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Spring Budget 2017 – Points

Dividend allowance reduction

In April 2016, the Dividend Tax Credit was replaced with a £5,000 dividend allowance. At the same time the rate of tax on dividends was increased to 7.5% (basic rate), 32.5% (higher rate) and 38.1% (additional rate).
With effect from 6 April 2018, the dividend allowance will reduce to £2,000. There are no planned changes to the rates of tax that apply to dividends in excess of £2,000.
The reduction in the allowance is aimed at director shareholders and is intended to reduce the attractiveness of operating through a company. The change will need to be factored into shareholders’ income extraction plans.

Research and Development (R&D) tax review

The Government today announced its intention to make administrative changes to R&D tax credit system with the aim of simplifying the process around making claims, as well as improving awareness of the tax credits among small and medium size businesses.
This announcement will be of interest to those businesses involved in innovation and looks to strengthen the UK’s corporate competitiveness in light of the decision to leave the EU.

Increase in Personal Allowance & Basic Rate band

It has been confirmed in the Spring 2017 Budget that there will be an increase in both the personal allowance for individuals and the basic rate tax limit.
In line with the Government’s objective to raise the personal allowance to £12,500 and the higher rate threshold to £50,000 by the end of this parliament, it was announced for 2017/18 that the personal allowance for individuals will be increased to £11,500 as well as the basic rate band being increased to £33,500 from 6 April 2017.
The measure will reduce the income tax burden for 28.9 million income taxpayers in 2017/18, encouraging more individuals to enter the workplace and also increasing disposable household income.

Increase in Class 4 NIC

For 2016/17 self-employed individuals pay Class 4 NICs on profits between £8,060 and £43,000 at a rate of 9% and 2% on any profits in excess of £43,000. The maximum payable at 9% being £3,144.60 for the year.
For the tax year 2017/18 Class 4 NICs will remain at 9% for profits between £8,164 and £45,000. The maximum payable at 9% being £3,315.24 for the year.
From 6 April 2018 Class 4 NIC will increase by 1% to 10% and from 6 April 2019 it will increase by a further 1% to 11% from 6 April 2019.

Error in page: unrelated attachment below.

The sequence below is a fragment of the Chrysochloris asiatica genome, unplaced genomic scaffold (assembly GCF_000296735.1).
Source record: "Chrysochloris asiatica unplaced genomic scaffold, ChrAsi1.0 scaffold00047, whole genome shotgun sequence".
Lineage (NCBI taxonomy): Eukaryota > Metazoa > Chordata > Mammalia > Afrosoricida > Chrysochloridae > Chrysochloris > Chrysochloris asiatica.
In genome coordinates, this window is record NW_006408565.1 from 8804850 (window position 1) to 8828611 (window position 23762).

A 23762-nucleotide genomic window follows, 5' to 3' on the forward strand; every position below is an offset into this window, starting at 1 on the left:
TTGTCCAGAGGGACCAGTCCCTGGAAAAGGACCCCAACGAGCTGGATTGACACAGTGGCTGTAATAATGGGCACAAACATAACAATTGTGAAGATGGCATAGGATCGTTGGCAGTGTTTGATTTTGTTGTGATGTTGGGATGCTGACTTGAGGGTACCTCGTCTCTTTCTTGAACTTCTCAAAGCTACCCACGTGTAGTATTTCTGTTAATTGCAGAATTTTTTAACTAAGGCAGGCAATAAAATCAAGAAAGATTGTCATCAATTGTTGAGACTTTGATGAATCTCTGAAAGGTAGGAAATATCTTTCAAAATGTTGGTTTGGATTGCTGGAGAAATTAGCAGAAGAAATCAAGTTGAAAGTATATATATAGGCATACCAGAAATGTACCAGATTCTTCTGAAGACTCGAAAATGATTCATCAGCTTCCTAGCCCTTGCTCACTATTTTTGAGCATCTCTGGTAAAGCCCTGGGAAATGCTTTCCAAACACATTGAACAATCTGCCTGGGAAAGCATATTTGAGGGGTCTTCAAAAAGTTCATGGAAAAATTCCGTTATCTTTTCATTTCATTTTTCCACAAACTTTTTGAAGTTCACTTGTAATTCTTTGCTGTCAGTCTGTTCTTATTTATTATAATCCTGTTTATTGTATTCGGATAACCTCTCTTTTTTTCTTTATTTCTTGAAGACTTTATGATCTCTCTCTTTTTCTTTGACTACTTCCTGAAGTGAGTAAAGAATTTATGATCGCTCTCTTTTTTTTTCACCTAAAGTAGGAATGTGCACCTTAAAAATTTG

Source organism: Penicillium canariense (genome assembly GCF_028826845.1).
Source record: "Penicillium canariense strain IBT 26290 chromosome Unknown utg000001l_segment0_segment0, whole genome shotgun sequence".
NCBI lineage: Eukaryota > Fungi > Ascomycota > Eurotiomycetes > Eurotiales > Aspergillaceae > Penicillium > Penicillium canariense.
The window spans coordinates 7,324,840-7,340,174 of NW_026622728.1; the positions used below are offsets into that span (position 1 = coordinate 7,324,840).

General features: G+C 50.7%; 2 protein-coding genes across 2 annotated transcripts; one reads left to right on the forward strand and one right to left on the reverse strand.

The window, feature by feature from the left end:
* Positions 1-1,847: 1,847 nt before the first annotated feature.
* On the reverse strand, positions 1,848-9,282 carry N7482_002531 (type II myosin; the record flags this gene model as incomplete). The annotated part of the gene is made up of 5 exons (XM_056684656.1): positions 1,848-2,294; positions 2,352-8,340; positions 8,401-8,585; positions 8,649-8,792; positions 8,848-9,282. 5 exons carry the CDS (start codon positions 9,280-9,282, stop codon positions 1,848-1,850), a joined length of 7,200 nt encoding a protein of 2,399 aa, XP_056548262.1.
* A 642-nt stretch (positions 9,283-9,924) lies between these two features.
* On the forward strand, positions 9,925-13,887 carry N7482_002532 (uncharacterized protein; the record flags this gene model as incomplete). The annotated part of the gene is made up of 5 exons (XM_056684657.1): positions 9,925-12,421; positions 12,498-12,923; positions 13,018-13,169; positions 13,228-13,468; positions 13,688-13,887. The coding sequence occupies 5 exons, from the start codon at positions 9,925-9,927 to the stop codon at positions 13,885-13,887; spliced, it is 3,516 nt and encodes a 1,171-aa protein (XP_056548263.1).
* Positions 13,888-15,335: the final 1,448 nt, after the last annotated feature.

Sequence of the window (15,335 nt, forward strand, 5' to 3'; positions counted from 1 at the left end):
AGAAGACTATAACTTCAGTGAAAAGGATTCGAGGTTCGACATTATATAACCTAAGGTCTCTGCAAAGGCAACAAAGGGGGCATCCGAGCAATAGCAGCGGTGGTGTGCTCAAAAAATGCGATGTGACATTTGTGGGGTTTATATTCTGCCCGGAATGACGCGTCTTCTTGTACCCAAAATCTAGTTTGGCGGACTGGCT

As previously announced Class 2 NIC will be abolished.
The increase in Class 4 NICs will affect approximately 2.5 million self-employed individuals who will see their annual NICs increase by approximately £240 per year from April 2018.

Rent a Room Relief

Rent a Room relief allows an individual to receive up to £7,500 (2016/17) per year tax-free from letting out furnished accommodation in their home. Currently, the relief does not stipulate a minimum length of letting for the relief to apply.
In the Spring Budget 2017, the Government announced that it will consult on proposals to amend the rent-a-room relief rules to ensure it is targeted to support longer-term lettings. This will align the relief more closely with its intended purpose, to increase supply of affordable long-term lodgings.
Rent a Room relief allows an individual to receive up to £7,500 (2016/17) per year tax-free from letting out furnished accommodation in their home. Currently, the relief does not stipulate a minimum length of letting for the relief to apply.
In the Spring Budget 2017, the Government announced that it will consult on proposals to amend the rent-a-room relief rules to ensure it is targeted to support longer-term lettings. This will align the relief more closely with its intended purpose, to increase supply of affordable long-term lodgings.
Rent a Room relief allows an individual to receive up to £7,500 (2016/17) per year tax-free from letting out furnished accommodation in their home. Currently, the relief does not stipulate a minimum length of letting for the relief to apply.
In the Spring Budget 2017, the Government announced that it will consult on proposals to amend the rent-a-room relief rules to ensure it is targeted to support longer-term lettings. This will align the relief more closely with its intended purpose, to increase supply of affordable long-term lodgings.

VAT threshold changes

The VAT registration and deregistration thresholds will increase in line with inflation so that:
The taxable turnover threshold, which determines whether a person must be registered for VAT, will be increased from £83,000 to £85,000;
The taxable turnover threshold, which determines whether a person may apply for deregistration, will be increased from £81,000 to £83,000; and
The registration and deregistration threshold for relevant acquisitions from other EU member states will also be increased from £83,000 to £85,000.
These changes will be effective from 1 April 2017.
These changes will affect:
Small businesses currently outside the VAT regime who make taxable supplies or EU acquisitions between £83,000 and £85,000 and who prior to these changes would have been required to register for VAT from 1 April 2017; and
Small businesses registered for VAT who make taxable supplies below £83,000 or EU acquisitions below £85,000